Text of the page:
UPDATE orders
SET order_date = (
   SELECT MAX(order_date)
   FROM order_details
   WHERE orders.customer_id = order_details.customer_id

In this example, the subquery (SELECT MAX(order_date) FROM order_details WHERE orders.customer_id = order_details.customer_id) is used to retrieve the maximum order date for each customer in the order_details table. The WHERE clause ensures that only the order dates for the corresponding customer are selected.

The SET clause sets the order_date field in the orders table to the value returned by the subquery, updating the order date to the most recent order date for each customer.

Cross-Database Data Selection in SQL

To select data from two different databases in T-SQL, you can fully qualify the table names with their database names using the following syntax:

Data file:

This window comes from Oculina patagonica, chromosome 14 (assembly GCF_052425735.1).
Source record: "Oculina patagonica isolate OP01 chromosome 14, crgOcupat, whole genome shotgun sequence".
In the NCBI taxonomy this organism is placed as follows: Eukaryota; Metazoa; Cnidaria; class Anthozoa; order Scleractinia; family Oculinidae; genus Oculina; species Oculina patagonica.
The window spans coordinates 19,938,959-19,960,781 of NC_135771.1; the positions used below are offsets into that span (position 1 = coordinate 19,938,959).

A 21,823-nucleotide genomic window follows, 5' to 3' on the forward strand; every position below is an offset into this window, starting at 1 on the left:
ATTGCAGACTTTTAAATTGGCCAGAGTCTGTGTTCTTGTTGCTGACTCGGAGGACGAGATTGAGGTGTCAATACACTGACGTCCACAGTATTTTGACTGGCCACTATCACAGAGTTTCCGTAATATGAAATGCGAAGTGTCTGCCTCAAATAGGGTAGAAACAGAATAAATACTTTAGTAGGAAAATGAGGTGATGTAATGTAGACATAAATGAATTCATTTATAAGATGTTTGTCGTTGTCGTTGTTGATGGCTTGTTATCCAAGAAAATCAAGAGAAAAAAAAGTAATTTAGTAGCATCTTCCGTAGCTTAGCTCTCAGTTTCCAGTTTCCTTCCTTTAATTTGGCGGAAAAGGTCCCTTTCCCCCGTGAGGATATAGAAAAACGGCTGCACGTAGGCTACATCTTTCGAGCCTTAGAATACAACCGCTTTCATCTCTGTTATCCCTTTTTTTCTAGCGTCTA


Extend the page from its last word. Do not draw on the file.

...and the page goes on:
SELECT database1.dbo.table1.column1, database2.dbo.table2.column2
FROM database1.dbo.table1
JOIN database2.dbo.table2
ON =;

In this example, we are selecting data from two different databases, database1 and database2. The dbo refers to the database owner and is typically set to dbo for most user-defined objects.

The JOIN keyword is used to join the two tables, table1 from database1 and table2 from database2, based on a common column id.

Note that you need to have appropriate permissions to access both databases and the tables within them. If the databases are on different servers, you may need to use a linked server to access the data from the other server.

ORDER BY: Optimizing Your SQL UPDATE Function